Ripple CEO Brad Garlinghouse, who recently commented that he’s worried regulators will impede the crypto space because of their challenges with and distrust of Facebook, Mark Zuckerberg and the Libra project, says Zuckerberg’s testimony on the Hill today exposes his trust deficit.
While US policymakers both berate and praise Zuckerberg during his latest appearance before the US House of Representatives Committee on Financial Services, Garlinghouse is attempting to clarify that the concepts brought forth by Facebook’s project Libra are not new.
In a new interview on Fox News, Garlinghouse says while he can agree with some of Zuckerberg’s statements, he disagrees on the novelty of Libra.
“The difference is the technologies he’s talking about are already on the market today. Ripple’s a US company that’s been deploying these technologies for years. We have over 200 customers globally.”
While Garlinghouse is putting a spotlight on Ripple’s innovations, Facebook put a spotlight on cryptocurrencies. With over two billion users worldwide, regulators around the world who may have overlooked Ripple’s advancements quickly woke up.
“The good news is we agree with the vision. I think we disagree with how do we get there.”
Garlinghouse also questions how Facebook can regain its footing in the eyes of Congress.
“How they got here and whether or not it’s fair, the reality is, and they acknowledge it, there’s a trust deficit. And I think for any financial service, you have to have that foundation of trust. So I think the timing is interesting to see Facebook lead on this. I thought another interesting nugget of Mark Zuckerberg’s testimony was that they’re helping America’s leadership. Yet they set Libra up in Switzerland.”
Always a good time chatting with @MariaBartiromo – while others in crypto are moving overseas, Ripple is committed to working proactively with US regulators on blockchain/crypto. We just opened an office in DC, and we're here for the long haul https://t.co/kJFoscVDZf
— Brad Garlinghouse (@bgarlinghouse) October 23, 2019
Senators are also disagreeing. At today’s hearing, while several asked Zuckerberg pointed questions about Libra and its goal of transforming global payments, US Rep Andy Barr praised Zuckerberg and insisted on shifting the onus of policing bad actors (aka the terrorists who might try to use new technologies like Libra to fund their operations) onto Congress.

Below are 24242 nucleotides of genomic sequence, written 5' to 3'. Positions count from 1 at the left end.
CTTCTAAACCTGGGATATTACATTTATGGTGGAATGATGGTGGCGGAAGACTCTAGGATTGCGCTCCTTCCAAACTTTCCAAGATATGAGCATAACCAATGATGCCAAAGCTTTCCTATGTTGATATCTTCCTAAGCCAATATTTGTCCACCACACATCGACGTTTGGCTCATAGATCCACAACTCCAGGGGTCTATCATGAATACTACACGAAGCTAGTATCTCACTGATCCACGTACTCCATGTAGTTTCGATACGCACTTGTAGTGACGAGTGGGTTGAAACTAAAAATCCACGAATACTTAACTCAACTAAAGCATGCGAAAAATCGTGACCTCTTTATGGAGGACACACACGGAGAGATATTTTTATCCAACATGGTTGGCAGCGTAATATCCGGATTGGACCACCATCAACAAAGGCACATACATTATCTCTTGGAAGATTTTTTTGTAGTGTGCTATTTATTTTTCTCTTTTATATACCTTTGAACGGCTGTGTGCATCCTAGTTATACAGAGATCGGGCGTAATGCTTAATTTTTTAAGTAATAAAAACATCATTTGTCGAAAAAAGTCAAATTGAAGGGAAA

“Some politicians on this committee are opening embracing socialism and central planning. It seems like the presumption is always that private sector innovation is a bad thing. I think that presumption should be reversed. We in Congress should view innovation for its potential opportunities in promoting financial inclusion, reducing friction in transactions, aiding small business and bringing the financial system to unbanked and underbanked communities.
That’s not to say that we shouldn’t ask questions, which is of course what we’re doing here today, but in America, a country built on free enterprise and capitalism, it’s always better to be on the side of innovation and we should always place the burden on the government to justify regulation and intervention.”
Blockchain and crypto developers and entrepreneurs who are building new platforms and offering revolutionary services are taking different approaches in their efforts to cope with a regulatory framework in the US that is fragmented, unclear and slow to show strong signs of support.
Boston-based Circle, the peer-to-peer payments technology company founded by Jeremy Allaire and Sean Neville, for example, recently spun off its acquisition of US-based, global crypto exchange Poloniex, handing it to Asian investors. The company cited issues with US regulators as a determining factor in their decision.
Garlinghouse says Ripple is committed to building strong alliances with regulators in Washington. It recently opened a new office in Washington that’s strictly addressing compliance issues in the cryptosphere.
“While others in crypto are moving overseas, Ripple is committed to working proactively with US regulators on blockchain/crypto. We just opened an office in DC, and we’re here for the long haul.”